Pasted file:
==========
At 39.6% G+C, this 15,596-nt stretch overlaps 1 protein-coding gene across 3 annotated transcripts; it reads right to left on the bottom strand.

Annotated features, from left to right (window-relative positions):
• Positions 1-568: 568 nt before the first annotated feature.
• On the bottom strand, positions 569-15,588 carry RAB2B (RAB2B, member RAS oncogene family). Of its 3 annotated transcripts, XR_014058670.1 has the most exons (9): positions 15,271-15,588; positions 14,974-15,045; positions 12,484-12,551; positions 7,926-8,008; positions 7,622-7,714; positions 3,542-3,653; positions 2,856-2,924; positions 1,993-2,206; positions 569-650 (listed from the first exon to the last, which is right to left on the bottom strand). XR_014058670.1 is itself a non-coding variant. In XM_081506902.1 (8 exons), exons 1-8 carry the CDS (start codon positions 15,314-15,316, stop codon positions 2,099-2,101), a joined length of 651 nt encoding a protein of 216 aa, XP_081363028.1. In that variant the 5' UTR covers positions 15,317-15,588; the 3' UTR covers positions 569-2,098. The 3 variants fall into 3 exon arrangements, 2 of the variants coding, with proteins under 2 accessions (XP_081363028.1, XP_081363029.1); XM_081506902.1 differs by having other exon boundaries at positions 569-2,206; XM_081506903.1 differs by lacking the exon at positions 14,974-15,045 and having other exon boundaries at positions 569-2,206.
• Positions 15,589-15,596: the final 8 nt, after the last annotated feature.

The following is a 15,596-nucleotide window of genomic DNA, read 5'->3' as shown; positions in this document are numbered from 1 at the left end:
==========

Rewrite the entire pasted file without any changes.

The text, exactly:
At 39.6% G+C, this 15,596-nt stretch overlaps 1 protein-coding gene across 3 annotated transcripts; it reads right to left on the bottom strand.

Annotated features, from left to right (window-relative positions):
• Positions 1-568: 568 nt before the first annotated feature.
• On the bottom strand, positions 569-15,588 carry RAB2B (RAB2B, member RAS oncogene family). Of its 3 annotated transcripts, XR_014058670.1 has the most exons (9): positions 15,271-15,588; positions 14,974-15,045; positions 12,484-12,551; positions 7,926-8,008; positions 7,622-7,714; positions 3,542-3,653; positions 2,856-2,924; positions 1,993-2,206; positions 569-650 (listed from the first exon to the last, which is right to left on the bottom strand). XR_014058670.1 is itself a non-coding variant. In XM_081506902.1 (8 exons), exons 1-8 carry the CDS (start codon positions 15,314-15,316, stop codon positions 2,099-2,101), a joined length of 651 nt encoding a protein of 216 aa, XP_081363028.1. In that variant the 5' UTR covers positions 15,317-15,588; the 3' UTR covers positions 569-2,098. The 3 variants fall into 3 exon arrangements, 2 of the variants coding, with proteins under 2 accessions (XP_081363028.1, XP_081363029.1); XM_081506902.1 differs by having other exon boundaries at positions 569-2,206; XM_081506903.1 differs by lacking the exon at positions 14,974-15,045 and having other exon boundaries at positions 569-2,206.
• Positions 15,589-15,596: the final 8 nt, after the last annotated feature.

The following is a 15,596-nucleotide window of genomic DNA, read 5'->3' as shown; positions in this document are numbered from 1 at the left end: